By Lewis-Burke Associates LLC
The Senate took a major step to advance the Endless Frontier Act (EFA), passing it as part of a giant package of innovation, trade, and research security legislation called the U.S. Innovation and Competition Act of 2021 (USICA) on June 8. The bipartisan vote of 68-32 indicated strong support for investment in research and technology development as key planks for enhanced competitiveness and economic development. The core of the legislation was not changed during Senate consideration. The bill would authorize $81 billion for NSF over five years, a large portion of this which would be used to establish a new Directorate for Technology and Innovation. This new directorate would prioritize efforts in ten key technology focus areas such as artificial intelligence, advanced computing, resilience, advanced communications, wireless research, energy innovation, and biotechnology. The bill would also authorize additional funding for research at the Department of Energy (DOE) and capacity building through a Regional Technology Hub program at the Department of Commerce, among other provisions.
In addition to EFA, USICA combines policy proposals from several Senate committees, including Foreign Relations; Homeland Security and Governmental Affairs; Finance; Banking; Judiciary; and Health, Education, Labor, and Pensions. There are numerous provisions of relevance, including those important to HFES that would:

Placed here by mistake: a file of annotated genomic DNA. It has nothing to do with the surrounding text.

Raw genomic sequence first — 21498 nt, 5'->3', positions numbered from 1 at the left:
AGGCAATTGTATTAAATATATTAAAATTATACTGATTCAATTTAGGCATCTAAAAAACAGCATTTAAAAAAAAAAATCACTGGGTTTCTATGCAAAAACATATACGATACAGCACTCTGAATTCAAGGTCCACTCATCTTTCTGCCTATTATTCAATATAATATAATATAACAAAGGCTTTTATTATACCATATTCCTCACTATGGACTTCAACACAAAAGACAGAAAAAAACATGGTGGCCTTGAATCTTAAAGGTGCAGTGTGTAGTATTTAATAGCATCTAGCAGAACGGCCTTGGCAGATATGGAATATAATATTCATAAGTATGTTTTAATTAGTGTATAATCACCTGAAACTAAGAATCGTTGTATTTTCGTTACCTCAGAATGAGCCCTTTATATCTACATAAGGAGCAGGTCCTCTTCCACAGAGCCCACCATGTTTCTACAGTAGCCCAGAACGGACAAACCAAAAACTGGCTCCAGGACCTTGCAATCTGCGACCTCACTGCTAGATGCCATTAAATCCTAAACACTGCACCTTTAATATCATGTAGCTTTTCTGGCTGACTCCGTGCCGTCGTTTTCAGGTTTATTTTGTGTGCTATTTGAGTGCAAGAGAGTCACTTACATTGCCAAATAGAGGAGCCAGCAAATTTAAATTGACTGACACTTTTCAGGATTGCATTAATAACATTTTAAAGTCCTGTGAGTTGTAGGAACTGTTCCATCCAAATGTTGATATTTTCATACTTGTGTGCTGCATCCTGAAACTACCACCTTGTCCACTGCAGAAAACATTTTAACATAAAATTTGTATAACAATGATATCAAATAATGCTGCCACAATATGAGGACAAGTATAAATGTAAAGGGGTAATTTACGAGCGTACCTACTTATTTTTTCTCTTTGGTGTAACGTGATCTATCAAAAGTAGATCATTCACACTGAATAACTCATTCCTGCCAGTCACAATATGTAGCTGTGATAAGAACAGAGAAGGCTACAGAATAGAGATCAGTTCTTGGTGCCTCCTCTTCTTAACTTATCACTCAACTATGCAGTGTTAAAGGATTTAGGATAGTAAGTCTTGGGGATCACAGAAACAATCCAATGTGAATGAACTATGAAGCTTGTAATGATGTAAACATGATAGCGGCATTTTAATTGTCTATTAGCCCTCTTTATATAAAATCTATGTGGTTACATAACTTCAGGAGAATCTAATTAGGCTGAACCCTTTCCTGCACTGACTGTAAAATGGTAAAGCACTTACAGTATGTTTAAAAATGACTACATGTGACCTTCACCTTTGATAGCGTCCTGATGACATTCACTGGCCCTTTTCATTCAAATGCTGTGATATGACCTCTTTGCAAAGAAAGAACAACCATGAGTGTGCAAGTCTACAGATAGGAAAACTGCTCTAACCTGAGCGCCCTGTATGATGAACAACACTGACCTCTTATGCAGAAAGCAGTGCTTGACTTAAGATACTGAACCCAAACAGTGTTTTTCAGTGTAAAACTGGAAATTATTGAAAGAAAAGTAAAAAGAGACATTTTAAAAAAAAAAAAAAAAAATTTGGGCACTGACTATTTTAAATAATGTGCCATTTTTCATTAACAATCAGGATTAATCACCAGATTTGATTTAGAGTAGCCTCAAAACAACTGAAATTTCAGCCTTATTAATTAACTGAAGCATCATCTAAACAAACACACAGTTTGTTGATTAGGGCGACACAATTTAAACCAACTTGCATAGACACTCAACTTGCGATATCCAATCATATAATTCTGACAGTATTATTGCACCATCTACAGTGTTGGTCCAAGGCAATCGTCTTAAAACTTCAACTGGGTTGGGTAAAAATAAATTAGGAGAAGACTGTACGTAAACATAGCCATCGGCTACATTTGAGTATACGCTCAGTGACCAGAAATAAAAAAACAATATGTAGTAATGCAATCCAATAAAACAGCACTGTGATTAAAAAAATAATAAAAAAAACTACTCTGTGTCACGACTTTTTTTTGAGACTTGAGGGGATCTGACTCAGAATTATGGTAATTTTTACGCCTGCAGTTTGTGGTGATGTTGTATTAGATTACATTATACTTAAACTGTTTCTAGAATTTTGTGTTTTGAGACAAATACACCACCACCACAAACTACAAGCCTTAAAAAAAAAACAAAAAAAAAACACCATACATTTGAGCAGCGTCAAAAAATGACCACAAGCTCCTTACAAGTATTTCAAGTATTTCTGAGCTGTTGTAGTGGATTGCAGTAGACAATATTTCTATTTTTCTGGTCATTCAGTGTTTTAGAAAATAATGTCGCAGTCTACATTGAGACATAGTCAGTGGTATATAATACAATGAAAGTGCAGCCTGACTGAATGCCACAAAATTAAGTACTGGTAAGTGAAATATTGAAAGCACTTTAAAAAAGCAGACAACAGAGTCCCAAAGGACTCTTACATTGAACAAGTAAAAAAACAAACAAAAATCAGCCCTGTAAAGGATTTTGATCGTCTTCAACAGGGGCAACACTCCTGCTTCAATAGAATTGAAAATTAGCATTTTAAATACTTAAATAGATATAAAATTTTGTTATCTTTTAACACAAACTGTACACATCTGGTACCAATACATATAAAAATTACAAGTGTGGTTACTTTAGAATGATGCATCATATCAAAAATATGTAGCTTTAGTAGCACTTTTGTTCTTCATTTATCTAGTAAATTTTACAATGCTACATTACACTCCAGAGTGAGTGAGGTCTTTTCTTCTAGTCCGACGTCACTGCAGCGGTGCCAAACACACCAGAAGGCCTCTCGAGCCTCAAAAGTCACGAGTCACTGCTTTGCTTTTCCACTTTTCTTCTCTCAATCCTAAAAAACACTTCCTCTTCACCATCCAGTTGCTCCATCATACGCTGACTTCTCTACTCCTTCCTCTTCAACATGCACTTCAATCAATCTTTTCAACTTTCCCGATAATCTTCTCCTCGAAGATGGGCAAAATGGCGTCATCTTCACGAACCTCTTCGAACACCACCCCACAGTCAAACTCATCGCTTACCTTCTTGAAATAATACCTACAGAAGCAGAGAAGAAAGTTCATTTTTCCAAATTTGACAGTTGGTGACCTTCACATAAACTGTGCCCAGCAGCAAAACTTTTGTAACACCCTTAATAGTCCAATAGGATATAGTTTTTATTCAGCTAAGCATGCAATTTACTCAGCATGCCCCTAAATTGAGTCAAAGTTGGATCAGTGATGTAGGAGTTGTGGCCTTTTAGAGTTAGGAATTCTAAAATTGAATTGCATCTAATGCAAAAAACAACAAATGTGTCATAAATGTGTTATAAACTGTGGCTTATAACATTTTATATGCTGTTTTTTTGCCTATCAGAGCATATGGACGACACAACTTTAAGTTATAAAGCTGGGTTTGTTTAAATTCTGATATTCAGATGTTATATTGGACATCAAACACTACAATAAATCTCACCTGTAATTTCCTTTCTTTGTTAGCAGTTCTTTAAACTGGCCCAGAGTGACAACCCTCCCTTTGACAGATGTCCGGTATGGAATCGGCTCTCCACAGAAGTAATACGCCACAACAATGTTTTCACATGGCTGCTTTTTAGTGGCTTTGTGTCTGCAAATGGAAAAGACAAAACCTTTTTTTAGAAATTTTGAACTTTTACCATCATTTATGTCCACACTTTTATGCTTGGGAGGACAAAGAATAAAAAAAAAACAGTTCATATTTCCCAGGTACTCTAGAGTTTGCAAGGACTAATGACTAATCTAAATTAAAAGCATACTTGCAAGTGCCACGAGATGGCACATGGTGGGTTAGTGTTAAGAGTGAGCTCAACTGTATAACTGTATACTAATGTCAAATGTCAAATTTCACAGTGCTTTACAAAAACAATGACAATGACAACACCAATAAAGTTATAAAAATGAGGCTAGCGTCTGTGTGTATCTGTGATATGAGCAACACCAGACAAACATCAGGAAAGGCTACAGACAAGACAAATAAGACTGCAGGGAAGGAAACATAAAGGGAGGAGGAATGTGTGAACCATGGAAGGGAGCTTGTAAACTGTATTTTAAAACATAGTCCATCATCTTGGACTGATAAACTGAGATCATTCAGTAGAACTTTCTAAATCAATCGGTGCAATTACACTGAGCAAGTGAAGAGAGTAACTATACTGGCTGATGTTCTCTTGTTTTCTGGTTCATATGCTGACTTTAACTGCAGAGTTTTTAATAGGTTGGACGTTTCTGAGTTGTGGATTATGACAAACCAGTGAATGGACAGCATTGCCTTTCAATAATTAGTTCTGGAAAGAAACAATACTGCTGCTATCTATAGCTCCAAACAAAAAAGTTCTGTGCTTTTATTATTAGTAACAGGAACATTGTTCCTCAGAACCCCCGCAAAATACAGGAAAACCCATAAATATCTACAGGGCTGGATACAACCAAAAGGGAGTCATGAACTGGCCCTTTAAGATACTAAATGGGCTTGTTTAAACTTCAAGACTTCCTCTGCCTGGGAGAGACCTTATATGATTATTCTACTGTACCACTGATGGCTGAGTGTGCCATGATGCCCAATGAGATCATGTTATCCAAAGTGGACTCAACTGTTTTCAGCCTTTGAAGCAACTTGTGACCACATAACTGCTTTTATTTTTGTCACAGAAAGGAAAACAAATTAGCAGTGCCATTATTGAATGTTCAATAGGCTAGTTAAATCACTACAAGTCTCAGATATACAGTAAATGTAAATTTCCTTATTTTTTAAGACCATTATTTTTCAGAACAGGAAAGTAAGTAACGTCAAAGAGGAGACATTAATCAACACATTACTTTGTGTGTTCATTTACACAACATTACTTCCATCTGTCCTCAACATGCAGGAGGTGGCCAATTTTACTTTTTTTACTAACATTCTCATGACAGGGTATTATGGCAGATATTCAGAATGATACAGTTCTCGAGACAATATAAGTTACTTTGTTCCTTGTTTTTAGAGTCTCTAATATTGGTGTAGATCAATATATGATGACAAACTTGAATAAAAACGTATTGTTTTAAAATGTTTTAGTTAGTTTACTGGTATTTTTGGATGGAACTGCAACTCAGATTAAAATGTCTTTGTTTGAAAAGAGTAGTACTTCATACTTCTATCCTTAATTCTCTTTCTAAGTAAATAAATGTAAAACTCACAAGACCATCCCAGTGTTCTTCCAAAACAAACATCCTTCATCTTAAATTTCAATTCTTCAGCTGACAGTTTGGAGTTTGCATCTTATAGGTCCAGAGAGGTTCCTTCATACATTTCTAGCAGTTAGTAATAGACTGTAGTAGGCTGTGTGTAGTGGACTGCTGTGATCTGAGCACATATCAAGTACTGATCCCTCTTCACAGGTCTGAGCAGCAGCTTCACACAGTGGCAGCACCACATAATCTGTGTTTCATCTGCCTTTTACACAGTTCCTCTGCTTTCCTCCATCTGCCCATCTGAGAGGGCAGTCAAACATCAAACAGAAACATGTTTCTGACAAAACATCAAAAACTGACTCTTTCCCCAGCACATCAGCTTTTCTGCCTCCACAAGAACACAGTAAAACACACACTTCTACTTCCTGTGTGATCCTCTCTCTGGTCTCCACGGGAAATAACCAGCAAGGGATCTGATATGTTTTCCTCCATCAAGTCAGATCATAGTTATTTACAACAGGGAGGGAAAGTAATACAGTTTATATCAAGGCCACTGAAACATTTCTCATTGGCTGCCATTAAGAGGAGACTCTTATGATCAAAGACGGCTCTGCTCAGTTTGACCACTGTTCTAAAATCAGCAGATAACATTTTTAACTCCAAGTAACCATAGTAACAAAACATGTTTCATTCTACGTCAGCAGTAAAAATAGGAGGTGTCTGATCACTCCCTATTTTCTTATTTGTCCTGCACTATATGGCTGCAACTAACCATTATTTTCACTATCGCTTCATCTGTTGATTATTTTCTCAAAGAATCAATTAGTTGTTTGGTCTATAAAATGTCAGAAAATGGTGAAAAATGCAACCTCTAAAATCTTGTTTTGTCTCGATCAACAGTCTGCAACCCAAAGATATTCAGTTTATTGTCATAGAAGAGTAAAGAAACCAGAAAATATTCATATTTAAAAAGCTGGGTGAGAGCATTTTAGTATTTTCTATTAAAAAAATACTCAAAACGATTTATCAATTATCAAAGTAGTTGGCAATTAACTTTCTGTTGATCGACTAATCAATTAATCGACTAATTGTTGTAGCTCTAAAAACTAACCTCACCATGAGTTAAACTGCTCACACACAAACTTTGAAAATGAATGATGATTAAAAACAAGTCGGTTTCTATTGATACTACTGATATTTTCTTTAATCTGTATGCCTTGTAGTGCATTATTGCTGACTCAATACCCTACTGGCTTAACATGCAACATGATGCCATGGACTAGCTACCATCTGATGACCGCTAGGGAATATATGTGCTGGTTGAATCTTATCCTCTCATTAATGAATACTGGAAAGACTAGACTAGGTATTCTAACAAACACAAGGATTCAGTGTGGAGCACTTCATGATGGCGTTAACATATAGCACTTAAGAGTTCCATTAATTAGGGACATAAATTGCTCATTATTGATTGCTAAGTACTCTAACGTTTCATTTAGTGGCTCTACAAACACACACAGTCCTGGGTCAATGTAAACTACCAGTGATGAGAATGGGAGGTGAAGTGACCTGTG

- Require universities to provide copies of contracts and agreements with Chinese entities to NSF;
- Establish a Research Security and Policy Office at NSF responsible for coordinating all research security policy issues;
- Set new open access requirements for scholarly publications resulting from federally-funded research;
- Give the Office of Management and Budget (OMB) new authority to oversee interagency research security coordination;
- Create a new state grant at the Department of Education to expand k-12 computer science education.
USICA also includes provisions from a number of bills, endorsed by HFES, that would bolster efforts to support diversity, equity, and inclusion in science. This includes the Supporting Early-Career Researchers Act, the Combating Sexual Harassment in Science Act, and the Rural STEM Education Act.
Over six hundred amendments were offered over two-plus weeks of floor consideration. Of these, only a handful received a vote and most of those that did were defeated. However, the Senate is likely to try to add them in future negotiations with the House of Representatives, which is aiming to produce its own package of competitiveness legislation to be voted on as individual bills through July. The furthest along of these bills are the NSF for the Future Act and Department of Energy Science for the Future Act, which will both be considered by the House Science, Space, and Technology Committee on June 15 with full House consideration shortly thereafter. House leadership has charged all committees of relevance to produce additional competitiveness legislation or counterparts to USICA provisions. Issues for future conference negotiations to resolve will likely include research security provisions, balance between a new NSF directorate and funding for NSF base programs, and human space flight and exploration provisions pertaining to the National Aeronautics and Space Administration (NASA), among others.
Sources and Additional Information:
- A comprehensive analysis of USICA is available here.
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